Prostate cancer with metastases: treatment and survival

In the Netherlands, approximately 9,500 men are diagnosed with prostate cancer every year. This is the most common form of cancer in men. The number of cases is expected to increase in the coming years due to population growth and aging. This article focuses specifically on regular life-prolonging and palliative treatments for metastatic prostate cancer. Hormonal treatment is the mainstay of treatment for metastatic prostate cancer.

Metastatic prostate cancer

    • Prostate cancer with metastases
    • Treatment of metastatic prostate cancer
    • Hormonal treatment
  • LHRH agonists
  • Anti-androgen
  • Estrogens
  • Orchidectomy (surgical castration)
  • Maximum androgen blockade
  • Side effects and course
    • Chemotherapy
    • Hormone therapy in combination with chemotherapy
    • Radioactive radium-223
    • External radiation
    • MR-HIFU for painful bone metastases
    • Radioactive isotope treatment
    • Bisphosphonates
    • Corticosteroids
    • Pain relief
    • Life expectancy (survival)

This article is dedicated to ES, who died on October 4, 2011 after slowly declining health as a result of metastatic prostate cancer, which he was diagnosed with in September 2006. In addition to regular medical treatment, he adhered to the Moerman diet. This alternative treatment method against cancer consists of a diet and the administration of extra nutrients through nutritional supplements.

PSA test / Source:

Prostate cancer with metastases

Patients who reach the point where the prostate cancer cells have spread to other parts of the body and are also growing there may have various disease histories. One person has already undergone three or even four other prostate cancer treatments (for example, an operation to remove the prostate, then – when the cancer turned out to still be growing – radiation therapy with perhaps hormonal treatment), while the other – completely unexpectedly – is immediately diagnosed with prostate cancer even though it has already spread. In the Netherlands, the latter occurs in approximately 1 in 20 prostate cancer patients. Now that prostate cancer is being detected earlier and earlier thanks to PSA measurements, this number will become increasingly smaller. For metastatic prostate cancer, treatment is palliative and mainly aimed at prolonging life and relieving pain.

Treatment of metastatic prostate cancer

Hormonal treatment is the mainstay of treatment for metastatic prostate cancer. Because 80% of prostate cancers grow less quickly without the male sex hormone testosterone, it is a life-prolonging treatment for many patients. Hormonal treatment does not kill cancer cells, but stops the growth of cancer cells by stopping the production of testosterone. The effect is also that the tumors often shrink somewhat. Here in this country, approximately 80% of patients with metastatic prostate cancer choose hormonal treatment as their first therapy. Another option is ‘watchful waiting’ until the patient is bothered by those metastases.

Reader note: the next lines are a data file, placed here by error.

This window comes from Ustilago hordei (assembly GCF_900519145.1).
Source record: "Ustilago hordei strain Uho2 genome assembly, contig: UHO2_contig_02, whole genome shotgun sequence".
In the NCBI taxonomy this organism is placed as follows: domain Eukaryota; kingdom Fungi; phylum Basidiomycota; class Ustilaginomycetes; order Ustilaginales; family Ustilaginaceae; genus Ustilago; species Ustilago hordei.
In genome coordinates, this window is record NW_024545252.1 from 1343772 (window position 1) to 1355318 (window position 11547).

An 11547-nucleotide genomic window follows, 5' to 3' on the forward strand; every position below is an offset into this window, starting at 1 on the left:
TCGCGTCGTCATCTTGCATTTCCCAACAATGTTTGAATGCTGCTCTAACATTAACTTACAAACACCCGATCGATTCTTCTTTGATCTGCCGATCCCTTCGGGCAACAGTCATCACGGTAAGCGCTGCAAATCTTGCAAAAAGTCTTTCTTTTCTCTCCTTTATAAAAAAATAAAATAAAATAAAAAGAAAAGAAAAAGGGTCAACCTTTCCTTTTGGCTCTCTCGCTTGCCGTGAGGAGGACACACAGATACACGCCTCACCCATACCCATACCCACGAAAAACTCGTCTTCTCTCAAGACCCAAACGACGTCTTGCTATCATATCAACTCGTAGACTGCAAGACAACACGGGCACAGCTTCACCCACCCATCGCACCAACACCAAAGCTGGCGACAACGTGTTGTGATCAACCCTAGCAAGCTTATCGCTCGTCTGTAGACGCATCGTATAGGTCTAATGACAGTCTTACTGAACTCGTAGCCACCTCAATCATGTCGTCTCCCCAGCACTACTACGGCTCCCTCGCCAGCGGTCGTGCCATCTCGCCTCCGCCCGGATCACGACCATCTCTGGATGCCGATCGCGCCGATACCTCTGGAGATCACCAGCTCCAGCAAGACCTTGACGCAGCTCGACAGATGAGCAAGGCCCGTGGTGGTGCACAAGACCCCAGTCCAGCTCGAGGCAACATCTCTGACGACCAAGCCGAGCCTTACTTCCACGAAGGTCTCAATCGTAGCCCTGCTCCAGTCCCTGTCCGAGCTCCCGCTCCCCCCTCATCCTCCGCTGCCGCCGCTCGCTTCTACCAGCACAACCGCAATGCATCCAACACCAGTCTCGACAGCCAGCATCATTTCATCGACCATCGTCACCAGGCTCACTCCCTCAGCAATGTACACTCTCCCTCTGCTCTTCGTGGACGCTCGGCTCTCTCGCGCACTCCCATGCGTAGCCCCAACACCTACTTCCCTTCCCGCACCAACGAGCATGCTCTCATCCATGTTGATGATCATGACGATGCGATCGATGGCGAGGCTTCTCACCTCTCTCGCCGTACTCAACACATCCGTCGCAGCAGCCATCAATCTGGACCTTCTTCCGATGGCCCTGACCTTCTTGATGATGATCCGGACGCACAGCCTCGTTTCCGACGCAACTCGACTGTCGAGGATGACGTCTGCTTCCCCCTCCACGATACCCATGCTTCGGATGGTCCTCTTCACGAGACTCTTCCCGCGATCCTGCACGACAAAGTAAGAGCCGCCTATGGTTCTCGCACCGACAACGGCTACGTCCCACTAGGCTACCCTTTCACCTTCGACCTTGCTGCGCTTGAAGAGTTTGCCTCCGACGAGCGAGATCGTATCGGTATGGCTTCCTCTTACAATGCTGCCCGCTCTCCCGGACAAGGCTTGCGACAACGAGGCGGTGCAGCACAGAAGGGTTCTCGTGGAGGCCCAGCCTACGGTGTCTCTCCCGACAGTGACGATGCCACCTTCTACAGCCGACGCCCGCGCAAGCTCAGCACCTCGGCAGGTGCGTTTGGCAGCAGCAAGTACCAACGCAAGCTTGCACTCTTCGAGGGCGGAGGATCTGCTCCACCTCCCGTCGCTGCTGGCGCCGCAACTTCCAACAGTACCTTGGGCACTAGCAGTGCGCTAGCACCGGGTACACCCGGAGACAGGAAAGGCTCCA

Hormonal treatment

Hormonal treatment is the most effective therapy in patients with metastatic prostate cancer and is therefore the treatment of choice. There are five different hormonal treatments available, which are aimed at inhibiting the growth-promoting effect of testosterone on prostate cancer cells:

Pituitary gland / Source: Tefi/

LHRH agonists

The hypothalamus secretes LHRH (Luteinizing Hormone Releasing Hormone), which then flows past the pituitary gland – a hormone-producing gland – causing it to produce luteinizing hormone (LH), which ends up in the blood. LHRH is also called GnRH (gonadotropin releasing hormone). As soon as LH cells enter the testicles, testosterone is produced there. This testosterone is released into the blood. LHRH agonists mimic the action of natural LHRH, causing the pituitary gland to release LH, which causes the testicles to produce testosterone. LHRH agonists therefore stimulate testosterone production. This sounds contradictory, since they are intended to slow down testosterone production. But after a week the pituitary gland becomes exhausted and stops producing LH. This causes testosterone production in the testicles to collapse and chemical castration is a fact. The disadvantage is that a testosterone peak occurs in the first week, which sometimes results in bone pain due to flare-ups of metastases.[1] The main side effects are impotence, loss of libido and ‘hot flashes’.


This group of medications also causes chemical castration. Antiandrogens mimic testosterone to some extent. They bind to prostate (cancer) cells just like testosterone, but they just do not send the signal that they need to grow, like testosterone. Because anti-androgens bind to the same cells and are located in exactly the same place as testosterone, testosterone can no longer reach them. This group of medications therefore prevents testosterone from stimulating prostate (cancer) cells to grow.


The third way of chemical castration is the administration of female sex hormones, estrogens (or synthetic substances with the same effect).

Orchidectomy (surgical castration)

The surgeon makes an incision in the scrotum and removes the tissue that produces testosterone from both testicles. In fact, there is no better method than surgical castration. The testicles produce 95% of the testosterone in a male body. The adrenal cortex makes up the other 5%.

Maximum androgen blockade

This is the combination of orchiectomy with anti-androgens, which also blocks the 5% testosterone that the adrenal cortex produces.

Side effects and course

The side effects of the aforementioned hormonal treatments are very similar. Common side effects include impotence (the inability to get an erection), loss of libido (loss of sex drive) and ‘hot flashes’.

It is decided on an individual basis when to start hormonal therapy. Delay means that the patient is stronger, more vital and able to have sex for longer. On the other hand, the patient is more likely to experience pain if metastases start to grow in the bone.

Orchidectomy, an LHRH agonist and maximal androgen blockade all work equally well. If hormonal therapy is successful, the PSA level will drop. In most patients with metastatic prostate cancer, the tumor no longer responds to the testosterone deficiency after one and a half to two years and the cancer starts to grow again. This is called castration-resistant prostate cancer. In the case of metastatic prostate cancer that is no longer hormone sensitive, hormonal treatment is nevertheless continued.